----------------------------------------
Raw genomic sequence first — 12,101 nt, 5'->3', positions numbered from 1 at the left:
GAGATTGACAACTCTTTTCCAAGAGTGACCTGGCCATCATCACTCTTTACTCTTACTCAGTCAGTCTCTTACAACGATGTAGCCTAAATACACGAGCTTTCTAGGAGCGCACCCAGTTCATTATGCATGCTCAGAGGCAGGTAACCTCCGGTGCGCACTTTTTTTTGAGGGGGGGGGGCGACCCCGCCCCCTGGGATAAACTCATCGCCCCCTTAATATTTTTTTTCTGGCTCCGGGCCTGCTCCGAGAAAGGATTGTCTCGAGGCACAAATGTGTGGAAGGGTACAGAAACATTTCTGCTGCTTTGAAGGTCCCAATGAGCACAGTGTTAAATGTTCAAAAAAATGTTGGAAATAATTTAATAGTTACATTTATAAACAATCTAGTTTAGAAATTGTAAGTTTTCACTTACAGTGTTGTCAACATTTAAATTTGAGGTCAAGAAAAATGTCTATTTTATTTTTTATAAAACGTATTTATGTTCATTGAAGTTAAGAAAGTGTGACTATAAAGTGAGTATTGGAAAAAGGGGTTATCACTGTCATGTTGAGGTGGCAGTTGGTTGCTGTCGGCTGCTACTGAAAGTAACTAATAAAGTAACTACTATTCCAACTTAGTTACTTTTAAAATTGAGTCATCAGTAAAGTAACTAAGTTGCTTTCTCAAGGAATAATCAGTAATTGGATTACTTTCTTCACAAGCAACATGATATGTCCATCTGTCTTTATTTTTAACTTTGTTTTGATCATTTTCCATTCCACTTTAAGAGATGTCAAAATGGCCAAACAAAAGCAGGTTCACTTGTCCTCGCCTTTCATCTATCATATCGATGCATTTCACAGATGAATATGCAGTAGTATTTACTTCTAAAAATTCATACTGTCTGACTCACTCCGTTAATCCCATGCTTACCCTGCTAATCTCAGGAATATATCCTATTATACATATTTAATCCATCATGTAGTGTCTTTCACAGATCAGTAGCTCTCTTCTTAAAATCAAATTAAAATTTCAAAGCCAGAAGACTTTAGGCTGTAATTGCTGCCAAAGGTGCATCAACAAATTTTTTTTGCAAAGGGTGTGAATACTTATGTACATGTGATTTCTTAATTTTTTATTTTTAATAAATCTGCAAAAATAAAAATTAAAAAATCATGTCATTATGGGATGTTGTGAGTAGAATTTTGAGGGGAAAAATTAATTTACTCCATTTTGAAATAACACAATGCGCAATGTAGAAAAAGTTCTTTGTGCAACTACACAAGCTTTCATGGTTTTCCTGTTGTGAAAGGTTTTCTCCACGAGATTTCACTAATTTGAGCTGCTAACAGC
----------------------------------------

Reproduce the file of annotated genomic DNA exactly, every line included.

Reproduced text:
Raw genomic sequence first — 12,101 nt, 5'->3', positions numbered from 1 at the left:
GAGATTGACAACTCTTTTCCAAGAGTGACCTGGCCATCATCACTCTTTACTCTTACTCAGTCAGTCTCTTACAACGATGTAGCCTAAATACACGAGCTTTCTAGGAGCGCACCCAGTTCATTATGCATGCTCAGAGGCAGGTAACCTCCGGTGCGCACTTTTTTTTGAGGGGGGGGGGCGACCCCGCCCCCTGGGATAAACTCATCGCCCCCTTAATATTTTTTTTCTGGCTCCGGGCCTGCTCCGAGAAAGGATTGTCTCGAGGCACAAATGTGTGGAAGGGTACAGAAACATTTCTGCTGCTTTGAAGGTCCCAATGAGCACAGTGTTAAATGTTCAAAAAAATGTTGGAAATAATTTAATAGTTACATTTATAAACAATCTAGTTTAGAAATTGTAAGTTTTCACTTACAGTGTTGTCAACATTTAAATTTGAGGTCAAGAAAAATGTCTATTTTATTTTTTATAAAACGTATTTATGTTCATTGAAGTTAAGAAAGTGTGACTATAAAGTGAGTATTGGAAAAAGGGGTTATCACTGTCATGTTGAGGTGGCAGTTGGTTGCTGTCGGCTGCTACTGAAAGTAACTAATAAAGTAACTACTATTCCAACTTAGTTACTTTTAAAATTGAGTCATCAGTAAAGTAACTAAGTTGCTTTCTCAAGGAATAATCAGTAATTGGATTACTTTCTTCACAAGCAACATGATATGTCCATCTGTCTTTATTTTTAACTTTGTTTTGATCATTTTCCATTCCACTTTAAGAGATGTCAAAATGGCCAAACAAAAGCAGGTTCACTTGTCCTCGCCTTTCATCTATCATATCGATGCATTTCACAGATGAATATGCAGTAGTATTTACTTCTAAAAATTCATACTGTCTGACTCACTCCGTTAATCCCATGCTTACCCTGCTAATCTCAGGAATATATCCTATTATACATATTTAATCCATCATGTAGTGTCTTTCACAGATCAGTAGCTCTCTTCTTAAAATCAAATTAAAATTTCAAAGCCAGAAGACTTTAGGCTGTAATTGCTGCCAAAGGTGCATCAACAAATTTTTTTTGCAAAGGGTGTGAATACTTATGTACATGTGATTTCTTAATTTTTTATTTTTAATAAATCTGCAAAAATAAAAATTAAAAAATCATGTCATTATGGGATGTTGTGAGTAGAATTTTGAGGGGAAAAATTAATTTACTCCATTTTGAAATAACACAATGCGCAATGTAGAAAAAGTTCTTTGTGCAACTACACAAGCTTTCATGGTTTTCCTGTTGTGAAAGGTTTTCTCCACGAGATTTCACTAATTTGAGCTGCTAACAGC